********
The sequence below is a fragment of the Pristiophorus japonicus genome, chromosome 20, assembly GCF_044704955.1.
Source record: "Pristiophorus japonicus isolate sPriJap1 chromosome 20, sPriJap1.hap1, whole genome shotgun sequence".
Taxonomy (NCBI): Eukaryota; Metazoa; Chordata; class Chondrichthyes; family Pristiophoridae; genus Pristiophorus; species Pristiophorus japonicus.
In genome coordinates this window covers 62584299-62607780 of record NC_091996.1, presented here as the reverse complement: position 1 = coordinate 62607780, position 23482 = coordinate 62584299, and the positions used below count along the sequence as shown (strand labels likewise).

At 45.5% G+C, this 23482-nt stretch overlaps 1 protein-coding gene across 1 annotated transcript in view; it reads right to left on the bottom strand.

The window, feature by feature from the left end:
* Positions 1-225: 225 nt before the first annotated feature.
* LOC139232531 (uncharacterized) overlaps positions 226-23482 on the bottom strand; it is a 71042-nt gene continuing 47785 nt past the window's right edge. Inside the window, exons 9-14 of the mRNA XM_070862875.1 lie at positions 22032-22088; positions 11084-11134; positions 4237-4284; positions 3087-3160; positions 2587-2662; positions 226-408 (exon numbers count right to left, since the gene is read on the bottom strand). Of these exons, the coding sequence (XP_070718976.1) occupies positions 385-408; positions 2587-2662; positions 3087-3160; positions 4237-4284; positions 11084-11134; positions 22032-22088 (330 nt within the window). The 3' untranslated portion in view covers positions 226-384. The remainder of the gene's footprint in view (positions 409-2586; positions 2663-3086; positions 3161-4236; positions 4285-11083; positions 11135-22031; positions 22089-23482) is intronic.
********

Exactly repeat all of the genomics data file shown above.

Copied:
The sequence below is a fragment of the Pristiophorus japonicus genome, chromosome 20, assembly GCF_044704955.1.
Source record: "Pristiophorus japonicus isolate sPriJap1 chromosome 20, sPriJap1.hap1, whole genome shotgun sequence".
Taxonomy (NCBI): Eukaryota; Metazoa; Chordata; class Chondrichthyes; family Pristiophoridae; genus Pristiophorus; species Pristiophorus japonicus.
In genome coordinates this window covers 62584299-62607780 of record NC_091996.1, presented here as the reverse complement: position 1 = coordinate 62607780, position 23482 = coordinate 62584299, and the positions used below count along the sequence as shown (strand labels likewise).

At 45.5% G+C, this 23482-nt stretch overlaps 1 protein-coding gene across 1 annotated transcript in view; it reads right to left on the bottom strand.

The window, feature by feature from the left end:
* Positions 1-225: 225 nt before the first annotated feature.
* LOC139232531 (uncharacterized) overlaps positions 226-23482 on the bottom strand; it is a 71042-nt gene continuing 47785 nt past the window's right edge. Inside the window, exons 9-14 of the mRNA XM_070862875.1 lie at positions 22032-22088; positions 11084-11134; positions 4237-4284; positions 3087-3160; positions 2587-2662; positions 226-408 (exon numbers count right to left, since the gene is read on the bottom strand). Of these exons, the coding sequence (XP_070718976.1) occupies positions 385-408; positions 2587-2662; positions 3087-3160; positions 4237-4284; positions 11084-11134; positions 22032-22088 (330 nt within the window). The 3' untranslated portion in view covers positions 226-384. The remainder of the gene's footprint in view (positions 409-2586; positions 2663-3086; positions 3161-4236; positions 4285-11083; positions 11135-22031; positions 22089-23482) is intronic.